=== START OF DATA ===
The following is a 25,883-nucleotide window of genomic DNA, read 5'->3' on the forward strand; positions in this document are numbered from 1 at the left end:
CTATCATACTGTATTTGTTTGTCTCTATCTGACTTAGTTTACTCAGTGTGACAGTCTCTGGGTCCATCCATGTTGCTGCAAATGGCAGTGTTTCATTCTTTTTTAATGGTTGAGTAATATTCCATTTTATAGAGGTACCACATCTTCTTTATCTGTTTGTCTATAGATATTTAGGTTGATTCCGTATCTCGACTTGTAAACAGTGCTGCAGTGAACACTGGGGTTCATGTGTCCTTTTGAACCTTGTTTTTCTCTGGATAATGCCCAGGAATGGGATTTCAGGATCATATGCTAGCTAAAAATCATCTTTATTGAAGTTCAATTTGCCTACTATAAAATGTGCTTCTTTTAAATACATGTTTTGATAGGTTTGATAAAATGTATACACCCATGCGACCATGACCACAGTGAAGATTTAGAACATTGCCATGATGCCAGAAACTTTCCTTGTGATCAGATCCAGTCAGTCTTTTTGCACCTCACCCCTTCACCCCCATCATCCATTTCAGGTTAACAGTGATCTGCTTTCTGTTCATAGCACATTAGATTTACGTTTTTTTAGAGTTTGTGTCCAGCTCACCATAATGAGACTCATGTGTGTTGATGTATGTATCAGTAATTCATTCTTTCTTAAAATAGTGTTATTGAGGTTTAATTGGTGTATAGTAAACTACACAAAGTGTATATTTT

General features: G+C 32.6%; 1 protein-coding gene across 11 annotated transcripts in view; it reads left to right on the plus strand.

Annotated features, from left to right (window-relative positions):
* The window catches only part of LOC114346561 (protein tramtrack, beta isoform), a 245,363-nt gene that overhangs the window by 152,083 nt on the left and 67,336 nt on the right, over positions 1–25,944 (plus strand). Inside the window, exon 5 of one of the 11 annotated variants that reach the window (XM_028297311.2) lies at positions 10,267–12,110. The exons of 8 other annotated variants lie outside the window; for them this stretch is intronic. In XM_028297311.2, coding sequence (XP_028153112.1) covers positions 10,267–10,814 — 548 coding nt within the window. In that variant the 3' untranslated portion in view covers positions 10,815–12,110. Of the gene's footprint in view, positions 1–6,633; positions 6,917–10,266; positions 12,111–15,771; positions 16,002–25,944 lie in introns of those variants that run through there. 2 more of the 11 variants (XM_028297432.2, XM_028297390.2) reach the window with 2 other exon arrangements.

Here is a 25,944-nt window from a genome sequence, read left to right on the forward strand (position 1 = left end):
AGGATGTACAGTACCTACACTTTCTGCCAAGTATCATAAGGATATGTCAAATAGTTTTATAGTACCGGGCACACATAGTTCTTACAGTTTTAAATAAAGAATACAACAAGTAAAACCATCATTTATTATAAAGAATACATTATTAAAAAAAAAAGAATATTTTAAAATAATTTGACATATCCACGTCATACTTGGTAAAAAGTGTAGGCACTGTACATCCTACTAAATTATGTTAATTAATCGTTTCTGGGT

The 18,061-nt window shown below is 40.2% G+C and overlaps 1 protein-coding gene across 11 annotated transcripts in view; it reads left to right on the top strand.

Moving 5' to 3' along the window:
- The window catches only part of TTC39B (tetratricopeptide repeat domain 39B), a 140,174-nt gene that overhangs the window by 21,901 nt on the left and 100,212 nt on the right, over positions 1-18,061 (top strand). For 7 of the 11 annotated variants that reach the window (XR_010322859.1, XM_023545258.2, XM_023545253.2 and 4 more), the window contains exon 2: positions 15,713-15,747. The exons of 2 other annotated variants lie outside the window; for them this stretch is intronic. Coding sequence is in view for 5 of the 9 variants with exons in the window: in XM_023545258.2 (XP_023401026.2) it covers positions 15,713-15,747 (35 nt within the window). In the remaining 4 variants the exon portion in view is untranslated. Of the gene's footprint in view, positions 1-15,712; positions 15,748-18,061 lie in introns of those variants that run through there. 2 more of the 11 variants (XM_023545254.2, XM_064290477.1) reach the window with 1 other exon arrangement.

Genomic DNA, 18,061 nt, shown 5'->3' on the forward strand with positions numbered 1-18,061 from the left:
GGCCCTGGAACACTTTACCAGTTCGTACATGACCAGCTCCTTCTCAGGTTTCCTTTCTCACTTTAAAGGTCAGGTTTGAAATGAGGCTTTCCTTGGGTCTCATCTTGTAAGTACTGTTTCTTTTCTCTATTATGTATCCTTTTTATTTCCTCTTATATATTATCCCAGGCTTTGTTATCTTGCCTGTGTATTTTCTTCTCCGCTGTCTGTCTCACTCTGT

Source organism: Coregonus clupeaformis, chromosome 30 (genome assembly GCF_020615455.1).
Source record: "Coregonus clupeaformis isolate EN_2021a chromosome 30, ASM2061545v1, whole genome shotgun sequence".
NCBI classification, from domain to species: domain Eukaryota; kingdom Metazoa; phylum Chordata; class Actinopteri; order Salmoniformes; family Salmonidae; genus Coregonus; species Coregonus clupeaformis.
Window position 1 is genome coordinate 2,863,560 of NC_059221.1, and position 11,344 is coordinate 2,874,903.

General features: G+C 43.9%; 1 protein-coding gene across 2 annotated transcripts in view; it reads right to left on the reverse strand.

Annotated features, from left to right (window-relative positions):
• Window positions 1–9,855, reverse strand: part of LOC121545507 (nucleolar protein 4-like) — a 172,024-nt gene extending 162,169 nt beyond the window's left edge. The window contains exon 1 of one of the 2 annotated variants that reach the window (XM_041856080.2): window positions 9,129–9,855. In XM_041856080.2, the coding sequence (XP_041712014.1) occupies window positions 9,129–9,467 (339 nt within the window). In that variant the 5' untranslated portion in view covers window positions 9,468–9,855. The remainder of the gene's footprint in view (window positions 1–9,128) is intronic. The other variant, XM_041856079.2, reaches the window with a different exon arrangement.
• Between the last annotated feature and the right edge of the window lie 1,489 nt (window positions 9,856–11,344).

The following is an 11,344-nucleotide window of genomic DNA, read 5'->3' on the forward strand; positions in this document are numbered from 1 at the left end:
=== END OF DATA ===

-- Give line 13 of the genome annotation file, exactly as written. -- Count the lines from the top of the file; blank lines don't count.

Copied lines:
Source organism: Coregonus clupeaformis, chromosome 30 (genome assembly GCF_020615455.1).